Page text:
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CSF synuclein: adding to the biomarker footprint of dementia with Lewy bodies
  1. Brit Mollenhauer1,
  2. Michael G Schlossmacher2
  1. 1Paracelsus-Elena-Klinik, Kassel and Georg-August-University Goettingen, Germany
  2. 2Division of Neuroscience, Ottawa Hospital Research Institute, University of Ottawa, Ontario, Canada
  1. Correspondence to Dr Brit Mollenhauer, Paracelsus-Elena-Klinik, Klinikstrasse 16, D-34128 Kassel, Germany; brit.mollenhauer{at}

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Dementia with Lewy bodies (DLB) is the second most common neurodegenerative dementia disorder. Lack of awareness, frequent misdiagnosis and its poorly understood pathogenesis represent key impediments to improved care. A related challenge is the overlap between DLB and Alzheimer's disease (AD). Applying currently available clinical guidelines, DLB is a well-defined dementia with high specificity but low sensitivity,1 thereby highlighting the need for validated biomarkers.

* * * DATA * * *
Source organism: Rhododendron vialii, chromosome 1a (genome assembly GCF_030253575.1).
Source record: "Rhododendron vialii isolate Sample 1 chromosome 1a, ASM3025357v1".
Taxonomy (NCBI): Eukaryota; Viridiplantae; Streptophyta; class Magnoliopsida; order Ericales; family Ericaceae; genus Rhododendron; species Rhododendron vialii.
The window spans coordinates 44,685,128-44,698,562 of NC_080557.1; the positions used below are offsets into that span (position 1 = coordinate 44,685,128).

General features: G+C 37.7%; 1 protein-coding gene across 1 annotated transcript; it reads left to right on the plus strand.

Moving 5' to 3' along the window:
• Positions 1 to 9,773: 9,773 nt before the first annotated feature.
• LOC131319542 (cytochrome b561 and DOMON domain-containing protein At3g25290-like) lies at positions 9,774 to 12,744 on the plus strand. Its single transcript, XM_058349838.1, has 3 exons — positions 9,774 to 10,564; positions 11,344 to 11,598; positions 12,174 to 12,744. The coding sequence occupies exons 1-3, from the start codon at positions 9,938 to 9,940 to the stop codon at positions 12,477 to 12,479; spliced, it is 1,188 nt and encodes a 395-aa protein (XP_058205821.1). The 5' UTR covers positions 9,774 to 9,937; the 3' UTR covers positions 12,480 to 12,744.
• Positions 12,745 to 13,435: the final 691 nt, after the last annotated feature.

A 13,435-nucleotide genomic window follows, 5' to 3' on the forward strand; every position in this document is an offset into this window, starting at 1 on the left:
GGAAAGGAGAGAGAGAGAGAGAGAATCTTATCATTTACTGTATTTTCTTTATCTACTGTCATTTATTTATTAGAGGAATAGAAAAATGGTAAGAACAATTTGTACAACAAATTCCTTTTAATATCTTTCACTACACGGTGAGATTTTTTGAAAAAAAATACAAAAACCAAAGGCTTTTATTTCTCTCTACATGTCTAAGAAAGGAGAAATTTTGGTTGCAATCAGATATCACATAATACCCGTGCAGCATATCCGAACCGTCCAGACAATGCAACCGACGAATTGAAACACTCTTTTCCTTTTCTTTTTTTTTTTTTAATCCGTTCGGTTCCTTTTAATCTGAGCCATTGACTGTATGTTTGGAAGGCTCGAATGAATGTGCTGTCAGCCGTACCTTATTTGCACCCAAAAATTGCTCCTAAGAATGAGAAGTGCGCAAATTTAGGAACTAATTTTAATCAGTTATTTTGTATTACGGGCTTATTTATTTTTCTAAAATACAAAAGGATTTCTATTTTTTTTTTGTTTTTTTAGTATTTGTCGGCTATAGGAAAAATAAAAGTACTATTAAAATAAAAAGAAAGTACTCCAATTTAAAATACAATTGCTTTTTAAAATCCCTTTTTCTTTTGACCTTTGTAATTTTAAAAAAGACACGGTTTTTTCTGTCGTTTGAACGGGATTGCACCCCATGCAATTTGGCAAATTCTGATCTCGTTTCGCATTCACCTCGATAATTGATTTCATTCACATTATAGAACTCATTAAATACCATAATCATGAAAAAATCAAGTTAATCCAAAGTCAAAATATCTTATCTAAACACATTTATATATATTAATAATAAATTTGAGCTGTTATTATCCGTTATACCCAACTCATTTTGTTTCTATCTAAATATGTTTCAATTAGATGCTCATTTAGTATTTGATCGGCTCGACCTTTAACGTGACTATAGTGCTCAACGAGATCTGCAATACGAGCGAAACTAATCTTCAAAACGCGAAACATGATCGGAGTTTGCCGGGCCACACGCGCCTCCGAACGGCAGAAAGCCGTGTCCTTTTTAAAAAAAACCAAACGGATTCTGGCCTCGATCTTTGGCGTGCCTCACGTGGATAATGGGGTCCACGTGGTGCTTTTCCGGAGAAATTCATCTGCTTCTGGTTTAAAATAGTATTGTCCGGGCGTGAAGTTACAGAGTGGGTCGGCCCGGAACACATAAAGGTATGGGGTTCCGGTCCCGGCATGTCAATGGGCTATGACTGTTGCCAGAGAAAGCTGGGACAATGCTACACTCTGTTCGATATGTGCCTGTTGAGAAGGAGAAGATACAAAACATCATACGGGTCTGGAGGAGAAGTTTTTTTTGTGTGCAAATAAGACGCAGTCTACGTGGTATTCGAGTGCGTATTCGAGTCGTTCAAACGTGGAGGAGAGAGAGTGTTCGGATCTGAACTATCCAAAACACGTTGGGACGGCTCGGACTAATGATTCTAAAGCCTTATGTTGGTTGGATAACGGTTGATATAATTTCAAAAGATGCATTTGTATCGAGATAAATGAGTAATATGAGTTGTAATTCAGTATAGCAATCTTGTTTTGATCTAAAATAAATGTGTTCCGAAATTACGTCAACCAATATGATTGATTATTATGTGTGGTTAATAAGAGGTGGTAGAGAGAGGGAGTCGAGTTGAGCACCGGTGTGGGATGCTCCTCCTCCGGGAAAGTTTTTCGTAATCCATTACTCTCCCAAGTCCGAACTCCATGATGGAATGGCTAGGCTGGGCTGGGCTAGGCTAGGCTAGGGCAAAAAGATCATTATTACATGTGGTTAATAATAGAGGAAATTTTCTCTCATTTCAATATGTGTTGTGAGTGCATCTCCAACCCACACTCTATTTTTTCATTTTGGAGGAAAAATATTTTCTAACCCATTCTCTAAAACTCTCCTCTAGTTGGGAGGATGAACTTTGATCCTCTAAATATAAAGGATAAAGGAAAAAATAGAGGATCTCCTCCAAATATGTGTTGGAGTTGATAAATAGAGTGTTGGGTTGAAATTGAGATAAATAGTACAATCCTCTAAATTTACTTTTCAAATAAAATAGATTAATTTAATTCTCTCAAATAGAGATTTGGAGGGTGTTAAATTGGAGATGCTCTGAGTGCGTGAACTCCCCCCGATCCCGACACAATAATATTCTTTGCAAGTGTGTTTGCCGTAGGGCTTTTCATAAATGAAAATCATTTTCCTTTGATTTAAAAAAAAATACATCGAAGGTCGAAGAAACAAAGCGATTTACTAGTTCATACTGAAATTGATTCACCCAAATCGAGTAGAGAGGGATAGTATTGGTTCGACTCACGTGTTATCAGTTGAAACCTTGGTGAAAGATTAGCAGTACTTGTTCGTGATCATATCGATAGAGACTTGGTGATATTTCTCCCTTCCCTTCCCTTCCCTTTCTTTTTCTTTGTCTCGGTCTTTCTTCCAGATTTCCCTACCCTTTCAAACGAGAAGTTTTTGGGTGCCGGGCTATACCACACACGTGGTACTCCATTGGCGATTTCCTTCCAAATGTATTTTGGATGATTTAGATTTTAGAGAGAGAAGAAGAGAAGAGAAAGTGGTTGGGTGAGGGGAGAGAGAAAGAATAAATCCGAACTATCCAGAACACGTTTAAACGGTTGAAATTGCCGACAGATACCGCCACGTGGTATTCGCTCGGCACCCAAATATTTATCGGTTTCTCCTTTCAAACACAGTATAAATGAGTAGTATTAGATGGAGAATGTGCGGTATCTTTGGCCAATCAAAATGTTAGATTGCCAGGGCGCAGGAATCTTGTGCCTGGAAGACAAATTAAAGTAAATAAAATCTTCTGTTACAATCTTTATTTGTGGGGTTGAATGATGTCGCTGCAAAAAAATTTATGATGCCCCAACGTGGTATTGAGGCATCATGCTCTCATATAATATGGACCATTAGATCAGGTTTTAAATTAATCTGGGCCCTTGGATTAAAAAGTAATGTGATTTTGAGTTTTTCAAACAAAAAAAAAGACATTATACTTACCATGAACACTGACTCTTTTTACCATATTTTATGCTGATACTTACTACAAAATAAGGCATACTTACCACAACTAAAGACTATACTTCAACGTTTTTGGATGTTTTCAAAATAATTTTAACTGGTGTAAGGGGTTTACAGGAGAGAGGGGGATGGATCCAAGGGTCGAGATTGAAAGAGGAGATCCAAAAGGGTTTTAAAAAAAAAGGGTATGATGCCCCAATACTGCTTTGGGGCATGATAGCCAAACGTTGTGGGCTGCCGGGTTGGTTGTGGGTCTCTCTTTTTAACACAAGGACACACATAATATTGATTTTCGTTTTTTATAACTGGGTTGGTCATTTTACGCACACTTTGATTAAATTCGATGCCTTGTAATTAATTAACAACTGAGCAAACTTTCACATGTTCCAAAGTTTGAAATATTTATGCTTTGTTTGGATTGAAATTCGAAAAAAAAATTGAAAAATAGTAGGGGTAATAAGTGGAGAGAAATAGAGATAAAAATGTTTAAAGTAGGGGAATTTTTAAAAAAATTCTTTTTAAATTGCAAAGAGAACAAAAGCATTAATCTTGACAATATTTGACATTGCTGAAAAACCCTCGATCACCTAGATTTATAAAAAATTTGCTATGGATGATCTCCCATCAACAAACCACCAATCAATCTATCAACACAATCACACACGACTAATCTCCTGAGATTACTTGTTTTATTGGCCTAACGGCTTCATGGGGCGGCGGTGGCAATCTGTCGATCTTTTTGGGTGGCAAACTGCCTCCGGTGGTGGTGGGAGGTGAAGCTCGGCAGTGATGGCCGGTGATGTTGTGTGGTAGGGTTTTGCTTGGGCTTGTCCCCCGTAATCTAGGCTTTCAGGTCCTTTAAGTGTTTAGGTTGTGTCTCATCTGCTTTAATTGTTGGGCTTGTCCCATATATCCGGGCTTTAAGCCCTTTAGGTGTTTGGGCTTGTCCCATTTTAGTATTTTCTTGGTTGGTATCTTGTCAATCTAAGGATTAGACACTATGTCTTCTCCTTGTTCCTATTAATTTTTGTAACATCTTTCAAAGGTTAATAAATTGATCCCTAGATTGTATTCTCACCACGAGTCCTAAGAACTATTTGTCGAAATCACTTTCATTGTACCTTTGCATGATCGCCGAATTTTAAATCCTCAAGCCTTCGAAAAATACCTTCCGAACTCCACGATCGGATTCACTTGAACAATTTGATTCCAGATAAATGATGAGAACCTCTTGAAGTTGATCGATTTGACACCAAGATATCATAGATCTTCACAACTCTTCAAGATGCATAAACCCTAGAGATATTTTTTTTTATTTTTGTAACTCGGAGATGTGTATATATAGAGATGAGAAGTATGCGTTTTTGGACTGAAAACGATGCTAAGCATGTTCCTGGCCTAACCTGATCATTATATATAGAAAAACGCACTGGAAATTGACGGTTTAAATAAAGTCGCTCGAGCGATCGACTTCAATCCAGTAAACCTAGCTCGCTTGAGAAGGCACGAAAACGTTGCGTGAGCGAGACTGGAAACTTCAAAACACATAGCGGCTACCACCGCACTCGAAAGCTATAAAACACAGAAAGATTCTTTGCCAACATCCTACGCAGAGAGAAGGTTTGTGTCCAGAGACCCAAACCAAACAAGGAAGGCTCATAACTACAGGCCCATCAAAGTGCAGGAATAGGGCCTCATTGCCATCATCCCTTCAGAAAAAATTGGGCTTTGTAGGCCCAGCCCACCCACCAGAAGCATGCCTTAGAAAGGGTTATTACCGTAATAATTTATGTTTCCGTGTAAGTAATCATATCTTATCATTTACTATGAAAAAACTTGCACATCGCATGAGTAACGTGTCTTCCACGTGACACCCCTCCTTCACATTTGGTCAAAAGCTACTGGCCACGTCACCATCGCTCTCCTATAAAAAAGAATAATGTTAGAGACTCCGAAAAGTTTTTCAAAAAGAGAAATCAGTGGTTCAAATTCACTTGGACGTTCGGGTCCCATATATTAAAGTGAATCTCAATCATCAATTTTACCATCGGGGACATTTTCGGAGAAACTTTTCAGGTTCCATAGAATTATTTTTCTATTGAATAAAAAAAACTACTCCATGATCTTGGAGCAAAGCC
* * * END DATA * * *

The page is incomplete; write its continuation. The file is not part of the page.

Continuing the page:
The quantification of neural proteins in cerebrospinal fluid (CSF) for biomarker purposes has received enormous impetus from the AD field. AD is characterised by β-amyloidosis and tauopathy. In accordance, measurements of CSF β-amyloid and τ have become important in the early and differential diagnoses of dementia. …

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  • Competing interests BM and MGS are listed as coinventors of a patent application to the US Patent Office relating to a method to diagnose neurodegenerative diseases.

  • Provenance and peer review Commissioned; not externally peer reviewed.

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